There is dispute about presidential election due to the contradictory provisions in the Constitution and law.
Article 63(1) of the Constitution states ‘The term of office of the President shall be five years from the date on which he or she is elected.’
Article 63(2) of the Constitution then states ‘The President whose term of office under clause (1) has expired shall continue to discharge the functions under this Constitution until another elected President assumes his or her office.’
The act about president’s election, meanwhile, states that date of election should be set in a way that election is held a month before the term of predecessor expires.
The term of President Bidya Devi Bhandari expires on March 13. If her successor were elected a month before that there would be two active presidents as the Article 63(1) specifies that the term of president starts from the date on which he or she is elected.
The term of successive presidents, in this way, would be shortened by one month each and the successive elections would have to be brought one month early after each term if the provision in the act were followed.
The meeting of NC Office-bearers on Monday has called for timely resolution of the legal problem. “We, therefore, say that the presidential election should be held in time even by resolving this problem,” NC Chief Whip Ramesh Lekhak told Setopati.
The Election Commission has also been consulting constitutional experts about the issue. Sources at the Election Commission claimed that it had already informed top political leaders about the legal problem but the leaders did not pay attention.
“This problem has arisen as they ignored our warning at that time. The political parties are making their own interpretations. This dispute has created problems in fixing the date for presidential election,” an Election Commission source told Setopati. “We are paying attention to ensure that there is no problem of two serving presidents in the country. We are initiating discussion to hold presidential election a week before March 13 and get the elected candidate sworn in.”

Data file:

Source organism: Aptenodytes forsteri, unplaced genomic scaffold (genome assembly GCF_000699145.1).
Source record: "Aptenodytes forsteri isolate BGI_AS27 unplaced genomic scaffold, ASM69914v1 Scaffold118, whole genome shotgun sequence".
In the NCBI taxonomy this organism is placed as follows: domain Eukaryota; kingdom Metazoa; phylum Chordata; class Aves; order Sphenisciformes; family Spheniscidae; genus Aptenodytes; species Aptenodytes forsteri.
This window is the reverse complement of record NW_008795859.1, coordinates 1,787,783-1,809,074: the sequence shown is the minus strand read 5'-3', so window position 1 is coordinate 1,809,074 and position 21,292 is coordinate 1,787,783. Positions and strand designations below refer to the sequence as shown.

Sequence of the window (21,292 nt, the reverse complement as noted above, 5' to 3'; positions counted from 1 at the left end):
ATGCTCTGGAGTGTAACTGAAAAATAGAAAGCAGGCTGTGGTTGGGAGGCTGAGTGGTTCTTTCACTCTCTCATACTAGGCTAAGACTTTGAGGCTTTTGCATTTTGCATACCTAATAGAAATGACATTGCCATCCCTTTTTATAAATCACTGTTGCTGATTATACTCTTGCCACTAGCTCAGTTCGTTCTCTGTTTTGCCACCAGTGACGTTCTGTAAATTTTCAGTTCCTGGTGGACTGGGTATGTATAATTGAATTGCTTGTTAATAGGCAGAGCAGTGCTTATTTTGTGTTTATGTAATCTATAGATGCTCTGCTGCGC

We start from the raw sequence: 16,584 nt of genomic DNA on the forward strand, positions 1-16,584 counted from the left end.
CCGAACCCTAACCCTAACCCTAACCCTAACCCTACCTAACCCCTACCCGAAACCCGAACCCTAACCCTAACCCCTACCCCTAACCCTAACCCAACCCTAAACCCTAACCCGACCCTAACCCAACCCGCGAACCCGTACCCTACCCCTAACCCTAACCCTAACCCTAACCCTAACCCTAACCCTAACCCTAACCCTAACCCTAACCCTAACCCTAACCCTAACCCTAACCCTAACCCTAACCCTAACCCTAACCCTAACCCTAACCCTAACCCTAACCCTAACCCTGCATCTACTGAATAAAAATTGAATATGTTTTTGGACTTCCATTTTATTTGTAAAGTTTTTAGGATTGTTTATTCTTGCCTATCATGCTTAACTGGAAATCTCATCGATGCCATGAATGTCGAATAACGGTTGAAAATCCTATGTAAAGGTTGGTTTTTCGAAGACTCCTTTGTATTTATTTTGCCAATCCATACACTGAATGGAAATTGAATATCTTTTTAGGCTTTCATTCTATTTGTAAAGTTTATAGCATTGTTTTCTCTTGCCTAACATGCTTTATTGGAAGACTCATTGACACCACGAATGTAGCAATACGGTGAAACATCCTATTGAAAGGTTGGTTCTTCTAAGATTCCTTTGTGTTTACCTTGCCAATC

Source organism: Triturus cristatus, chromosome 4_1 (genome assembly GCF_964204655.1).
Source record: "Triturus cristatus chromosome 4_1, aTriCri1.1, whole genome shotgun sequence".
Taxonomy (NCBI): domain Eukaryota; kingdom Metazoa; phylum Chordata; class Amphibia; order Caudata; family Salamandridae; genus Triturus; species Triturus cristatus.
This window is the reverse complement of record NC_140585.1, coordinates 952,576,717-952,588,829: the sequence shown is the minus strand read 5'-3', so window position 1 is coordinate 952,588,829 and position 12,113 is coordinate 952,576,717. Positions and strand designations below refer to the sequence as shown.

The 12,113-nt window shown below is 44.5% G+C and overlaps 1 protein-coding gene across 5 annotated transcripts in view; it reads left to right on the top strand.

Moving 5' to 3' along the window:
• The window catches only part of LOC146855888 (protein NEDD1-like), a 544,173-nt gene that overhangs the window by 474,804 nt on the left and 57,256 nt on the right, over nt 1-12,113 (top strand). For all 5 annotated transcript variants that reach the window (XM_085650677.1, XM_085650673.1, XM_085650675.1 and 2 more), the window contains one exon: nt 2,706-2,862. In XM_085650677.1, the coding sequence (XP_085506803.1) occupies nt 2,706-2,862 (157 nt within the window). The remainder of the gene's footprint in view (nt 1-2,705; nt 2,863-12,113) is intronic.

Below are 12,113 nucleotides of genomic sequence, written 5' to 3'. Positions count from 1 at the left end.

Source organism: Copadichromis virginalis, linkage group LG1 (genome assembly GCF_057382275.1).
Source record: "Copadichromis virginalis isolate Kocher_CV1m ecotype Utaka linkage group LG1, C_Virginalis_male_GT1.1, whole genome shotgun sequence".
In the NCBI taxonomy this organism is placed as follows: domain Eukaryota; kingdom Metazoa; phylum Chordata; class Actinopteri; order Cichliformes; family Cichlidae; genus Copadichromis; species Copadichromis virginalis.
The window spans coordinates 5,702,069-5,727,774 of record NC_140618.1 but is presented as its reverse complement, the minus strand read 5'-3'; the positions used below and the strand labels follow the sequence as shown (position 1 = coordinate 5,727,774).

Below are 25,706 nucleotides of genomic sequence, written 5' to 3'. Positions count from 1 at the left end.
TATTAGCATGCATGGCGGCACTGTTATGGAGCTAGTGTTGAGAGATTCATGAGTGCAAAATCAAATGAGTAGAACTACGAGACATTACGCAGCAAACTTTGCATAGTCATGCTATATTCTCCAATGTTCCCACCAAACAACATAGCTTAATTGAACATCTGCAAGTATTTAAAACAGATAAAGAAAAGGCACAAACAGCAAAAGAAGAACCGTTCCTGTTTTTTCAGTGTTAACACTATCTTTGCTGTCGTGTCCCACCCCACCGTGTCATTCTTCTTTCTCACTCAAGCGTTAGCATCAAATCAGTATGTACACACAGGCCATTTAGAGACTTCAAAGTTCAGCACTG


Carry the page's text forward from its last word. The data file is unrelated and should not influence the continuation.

But doing so would violate the act related to presidential election that specifies that election should be held a month before the term of predecessor expires.
There was similar legal dispute regarding the last local election with parties making different interpretations of Article 225 of the Constitution and clause 3 of the Local Election Act.
Article 225 states that the term of rural assembly and municipal assembly will be five years, and election for the next rural assembly and municipal assembly should be held within six months of end of that term.
Clause 3 of the Local Election Act, on the other hand, states that members will be elected two months before the term of rural assembly and municipal assembly expires.
The previous local election in 2017 was held in three different stages with the first held on May 14, the second on June 28 and the last on September 18. The term of all elected local representatives had to be counted to have started from May 14, 2017, meaning that those elected in the second and third stages would have served less than five years.
The then main opposition CPN-UML had accused the ruling coalition including Nepali Congress (NC) and CPN (Maoist Center) of trying to postpone the local election to beyond September 2022 citing the legal dispute.
The issue was even taken to the Supreme Court (SC) but the coalition eventually held the election on May 13, 2022. And the SC did not take any decision in the case.